How to Animate Arrows on a Map

Maps make historical narratives much more accessible, and including moving arrows can add clarity and interest.

1. Before you begin in Premiere, you first will need two images: one of the map you want to use, and one with arrows added in. To add arrows onto the map, you can use Photoshop, Paint, Word, or any basic image editing software. To learn how to add and layer shapes to your image, view this tutorial.

2. Once you have your images of the map with and without arrows, upload both of them to Premiere by double-clicking “Import media to start” in the bottom left-hand corner. Next, drag the images over to your Sequence Timeline to the right. You will need the map WITHOUT arrows to be on top of the map with arrows, as seen below. 

screenshot of Adobe Premiere animation tutorial

3. Next, click on the clip of your map without arrows, and you will see a list of animation tools appear in the top-left window titled Effect Controls. Select the drop down arrow next to Opacity, and a new list will appear.

4. To animate the arrows in your map to appear, you will need to add a Mask to your image. To add a mask, select either the oval, square, or pen tools shown under Opacity. All three of these tools create masks: the circle tool creates a oval-shaped mask, the rectangle tool creates a rectangular mask, and the pen tool allows you to create a custom-shape mask. For the purposes of this project, you can choose either the oval or rectangular mask, as those two are the more simple options. Once you select a mask, a new menu will appear underneath titled Mask (1). The Mask will render your entire image transparent, except for the area included within the shape of the mask. So, to make your map have an arrow appear, you will have to first cover the arrow with the mask, and then animate it to move away and slowly uncover the image (of the same map WITH the arrow) beneath.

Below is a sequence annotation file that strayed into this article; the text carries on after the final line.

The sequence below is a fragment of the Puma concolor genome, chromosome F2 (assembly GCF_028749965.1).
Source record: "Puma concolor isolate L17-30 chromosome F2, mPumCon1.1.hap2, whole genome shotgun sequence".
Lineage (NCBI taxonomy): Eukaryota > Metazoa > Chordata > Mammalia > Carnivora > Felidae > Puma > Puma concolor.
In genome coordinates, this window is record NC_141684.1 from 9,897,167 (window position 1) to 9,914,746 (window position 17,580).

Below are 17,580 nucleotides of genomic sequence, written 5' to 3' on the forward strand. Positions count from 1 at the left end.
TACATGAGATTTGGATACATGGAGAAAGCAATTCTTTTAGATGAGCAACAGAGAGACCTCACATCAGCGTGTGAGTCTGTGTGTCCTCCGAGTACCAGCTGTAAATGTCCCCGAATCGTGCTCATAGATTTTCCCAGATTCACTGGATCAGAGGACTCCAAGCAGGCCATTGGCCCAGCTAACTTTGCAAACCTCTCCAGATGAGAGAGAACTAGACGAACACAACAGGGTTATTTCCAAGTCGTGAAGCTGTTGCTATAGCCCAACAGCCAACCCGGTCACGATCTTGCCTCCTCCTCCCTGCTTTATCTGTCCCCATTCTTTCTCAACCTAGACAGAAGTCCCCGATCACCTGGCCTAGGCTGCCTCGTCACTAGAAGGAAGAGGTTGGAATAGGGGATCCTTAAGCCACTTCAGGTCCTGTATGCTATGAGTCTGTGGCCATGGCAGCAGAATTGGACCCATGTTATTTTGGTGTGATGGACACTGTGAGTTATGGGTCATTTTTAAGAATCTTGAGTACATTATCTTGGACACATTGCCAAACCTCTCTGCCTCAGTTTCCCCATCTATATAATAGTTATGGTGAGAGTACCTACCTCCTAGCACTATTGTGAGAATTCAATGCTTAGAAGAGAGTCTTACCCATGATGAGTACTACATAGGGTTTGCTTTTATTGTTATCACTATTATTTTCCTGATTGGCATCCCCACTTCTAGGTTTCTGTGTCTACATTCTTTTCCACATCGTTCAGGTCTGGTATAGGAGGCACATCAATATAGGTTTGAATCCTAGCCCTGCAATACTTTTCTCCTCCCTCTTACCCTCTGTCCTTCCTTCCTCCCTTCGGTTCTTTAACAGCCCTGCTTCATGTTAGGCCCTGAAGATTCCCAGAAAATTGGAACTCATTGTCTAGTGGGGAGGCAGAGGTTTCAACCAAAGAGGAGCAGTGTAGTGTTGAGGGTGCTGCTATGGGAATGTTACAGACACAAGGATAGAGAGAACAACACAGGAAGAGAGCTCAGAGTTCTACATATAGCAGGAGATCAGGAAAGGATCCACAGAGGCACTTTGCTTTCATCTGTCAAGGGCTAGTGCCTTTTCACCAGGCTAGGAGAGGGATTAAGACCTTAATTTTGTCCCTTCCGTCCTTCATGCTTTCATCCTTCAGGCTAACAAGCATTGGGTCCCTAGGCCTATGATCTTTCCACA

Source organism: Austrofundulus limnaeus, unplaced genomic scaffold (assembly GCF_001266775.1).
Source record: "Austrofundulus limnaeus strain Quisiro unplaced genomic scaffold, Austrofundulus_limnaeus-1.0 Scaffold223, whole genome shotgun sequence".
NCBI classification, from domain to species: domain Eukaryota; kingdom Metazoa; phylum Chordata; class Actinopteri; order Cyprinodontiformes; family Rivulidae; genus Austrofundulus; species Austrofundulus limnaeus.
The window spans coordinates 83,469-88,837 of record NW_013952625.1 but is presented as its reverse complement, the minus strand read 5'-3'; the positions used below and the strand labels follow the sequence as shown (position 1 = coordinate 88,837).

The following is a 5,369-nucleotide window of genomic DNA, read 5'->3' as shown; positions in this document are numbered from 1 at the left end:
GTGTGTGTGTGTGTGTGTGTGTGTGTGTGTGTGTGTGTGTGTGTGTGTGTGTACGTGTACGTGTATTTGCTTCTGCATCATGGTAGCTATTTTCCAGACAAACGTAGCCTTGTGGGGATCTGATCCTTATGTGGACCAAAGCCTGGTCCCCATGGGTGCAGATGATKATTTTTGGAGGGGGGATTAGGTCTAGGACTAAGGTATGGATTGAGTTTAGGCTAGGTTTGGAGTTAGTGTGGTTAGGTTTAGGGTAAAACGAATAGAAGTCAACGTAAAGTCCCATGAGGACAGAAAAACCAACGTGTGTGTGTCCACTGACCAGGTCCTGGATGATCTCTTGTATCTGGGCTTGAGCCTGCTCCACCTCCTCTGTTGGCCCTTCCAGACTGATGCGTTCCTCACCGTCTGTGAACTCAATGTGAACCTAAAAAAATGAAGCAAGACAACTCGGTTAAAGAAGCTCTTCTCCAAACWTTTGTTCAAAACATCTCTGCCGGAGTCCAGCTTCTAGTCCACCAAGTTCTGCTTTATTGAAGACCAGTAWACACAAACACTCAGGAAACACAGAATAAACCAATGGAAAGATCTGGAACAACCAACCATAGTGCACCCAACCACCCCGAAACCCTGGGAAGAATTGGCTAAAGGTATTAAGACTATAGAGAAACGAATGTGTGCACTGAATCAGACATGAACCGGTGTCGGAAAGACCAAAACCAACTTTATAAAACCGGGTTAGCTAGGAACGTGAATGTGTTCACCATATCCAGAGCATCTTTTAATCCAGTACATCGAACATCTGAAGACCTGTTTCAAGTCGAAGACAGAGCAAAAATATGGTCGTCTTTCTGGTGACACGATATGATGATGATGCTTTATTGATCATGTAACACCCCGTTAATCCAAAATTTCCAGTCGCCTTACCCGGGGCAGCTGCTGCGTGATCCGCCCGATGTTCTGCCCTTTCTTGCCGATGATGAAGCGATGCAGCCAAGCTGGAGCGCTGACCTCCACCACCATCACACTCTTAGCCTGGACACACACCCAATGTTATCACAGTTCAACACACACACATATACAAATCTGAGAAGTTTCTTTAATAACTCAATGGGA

screenshot of Adobe Premiere animation tutorial




screenshot of Adobe Premiere animation tutorial5. To start the animation, set your initial keyframe by making sure the animation for Mask Path is toggled, and drag the mask to completely hide the arrow. Once the animation is toggled on, the keyframe will automatically appear.

screenshot of Adobe Premiere animation tutorial

6. Next, just as with pan & zoom, move your timeline forward a few seconds, and then drag the mask to reveal the beginning of your arrow. A new keyframe will automatically appear at the new time. Continue with this process until the arrow is completely uncovered by the mask and visible.

screenshot of Adobe Premiere animation tutorial


7. As with all forms of animation in Premiere, you can move, delete, and edit the keyframes by clicking on them. To view your progress, watch the video in the window on the right entitled Program. Once you are finished, save your animation as a Premiere project, and then export it into whatever format (video, gif, etc.) you prefer.

screenshot of Adobe Premiere animation tutorial